Jerry Harmon's great-great-great-grandfather Council Harmon, born in 1803 and deceased in 1896, brought the Jack Tales to the United States from England. "Jack and the Beanstalk" is the only one of these most of us know. Some others were collected in old books, and you might have heard about the enterprising, sometimes gullible, but quick-thinking Jack from other storytellers or from family members who have kept the art of the tale alive.

But it's a fair bet you haven't heard the Jack Tales from anyone like Jerry Harmon. Even in the rural South, where the ridgelines receding into the haze may each conceal a chronologically more distant layer of culture in the "settlements" below (to use the word Harmon uses in his stories), it's uncommon to hear speech like his, the mountain speech of a hundred years ago. It comes at you rapid fire, almost in a monotone, and you have to pay attention to follow it. The listener focus that results only intensifies the effect of Harmon's magical stories and of his spooky Jack tale of a house haunted by mysteriously aggressive cats.

Jack Tales are not the only stories Harmon tells. There are tall tales that serve as a framework for wild flights of imagination and verbal manipulation. And there are occasional jokes of the cornball country sort (he grew up, he says, so far out in the country that he thought everybody had to pack a lunch to go to the mailbox). But for the most part his verbal art comes from before the age of stage humor. And it provides a glimpse of the power good storytelling had in isolated communities little touched by mass media.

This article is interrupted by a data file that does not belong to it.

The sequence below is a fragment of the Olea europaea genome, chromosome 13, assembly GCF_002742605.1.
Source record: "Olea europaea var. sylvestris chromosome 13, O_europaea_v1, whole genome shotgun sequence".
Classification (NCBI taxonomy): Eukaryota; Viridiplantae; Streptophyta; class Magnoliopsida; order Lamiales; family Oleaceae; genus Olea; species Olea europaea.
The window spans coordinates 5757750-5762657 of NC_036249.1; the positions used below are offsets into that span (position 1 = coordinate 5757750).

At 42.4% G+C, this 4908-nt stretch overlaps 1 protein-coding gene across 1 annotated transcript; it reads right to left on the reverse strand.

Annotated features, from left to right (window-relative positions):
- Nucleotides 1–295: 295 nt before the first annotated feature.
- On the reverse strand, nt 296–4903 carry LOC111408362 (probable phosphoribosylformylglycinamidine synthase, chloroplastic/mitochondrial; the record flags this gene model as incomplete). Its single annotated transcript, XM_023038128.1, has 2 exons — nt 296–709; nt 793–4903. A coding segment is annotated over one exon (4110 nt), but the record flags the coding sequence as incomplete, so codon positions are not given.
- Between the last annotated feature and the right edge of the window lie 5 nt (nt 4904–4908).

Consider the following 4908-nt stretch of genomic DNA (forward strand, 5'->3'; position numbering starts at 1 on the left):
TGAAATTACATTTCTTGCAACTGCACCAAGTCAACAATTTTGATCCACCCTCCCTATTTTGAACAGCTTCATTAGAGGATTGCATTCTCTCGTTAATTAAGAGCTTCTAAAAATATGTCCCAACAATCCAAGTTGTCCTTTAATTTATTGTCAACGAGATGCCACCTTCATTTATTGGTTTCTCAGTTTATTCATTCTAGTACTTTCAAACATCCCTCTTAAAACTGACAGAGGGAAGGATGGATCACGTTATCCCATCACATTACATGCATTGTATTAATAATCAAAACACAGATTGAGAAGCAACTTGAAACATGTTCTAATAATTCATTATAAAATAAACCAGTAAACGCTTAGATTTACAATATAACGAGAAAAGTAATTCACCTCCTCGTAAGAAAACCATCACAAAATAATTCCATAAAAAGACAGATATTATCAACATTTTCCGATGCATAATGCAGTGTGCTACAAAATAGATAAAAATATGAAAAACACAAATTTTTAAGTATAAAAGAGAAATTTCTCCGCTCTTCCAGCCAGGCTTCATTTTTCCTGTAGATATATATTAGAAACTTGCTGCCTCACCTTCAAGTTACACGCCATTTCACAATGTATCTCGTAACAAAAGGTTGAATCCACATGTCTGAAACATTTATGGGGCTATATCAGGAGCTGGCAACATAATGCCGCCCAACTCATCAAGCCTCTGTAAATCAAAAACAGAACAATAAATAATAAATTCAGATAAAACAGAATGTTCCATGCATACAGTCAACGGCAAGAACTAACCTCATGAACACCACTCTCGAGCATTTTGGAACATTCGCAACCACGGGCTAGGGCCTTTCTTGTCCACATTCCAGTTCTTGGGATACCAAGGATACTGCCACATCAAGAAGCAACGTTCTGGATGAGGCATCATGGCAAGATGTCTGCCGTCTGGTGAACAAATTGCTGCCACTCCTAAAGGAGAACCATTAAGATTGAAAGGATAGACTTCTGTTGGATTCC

Harmon comes from Taylorsville, in the western North Carolina Smokies. He is approaching his material from a distance — but not much of one. He didn't somehow avoid modernity altogether; when he was young he started a construction business, and he later lived in Winnipeg, Manitoba. He had a few wild years, but then, like Amish young people who are given the chance to sample life in the world outside, he returned to carry forward the tradition that had come down to him through several generations.

Lately he's started writing traditional country songs, and these too are small revelations. They are cast in the forms of songs by Hank Williams and his honky-tonk successors. "Low River Bottom and Blue" takes off from "I'll Never Get out of This World Alive":

I went down to the river for to save my soul.
I was ready, but the river was low.
I said, "Lordy, lordy, lordy, what's a poor boy to do —
Keep a dirty soul and the low river bottom blues?"

It's almost as if Harmon is approaching these forms for the first time (which of course he isn't). He treats them with wide-eyed seriousness, creating long chains of stanzas with rough-hewn but deep images.

In short, the small-town newspapers in Harmon's part of the world that have called him an authentic mountain man pretty much have it right. Jerry Harmon and his band, the Smoky Mountain Gypsies, come to the Ark on Tuesday, May 16.

[Review published May 2006]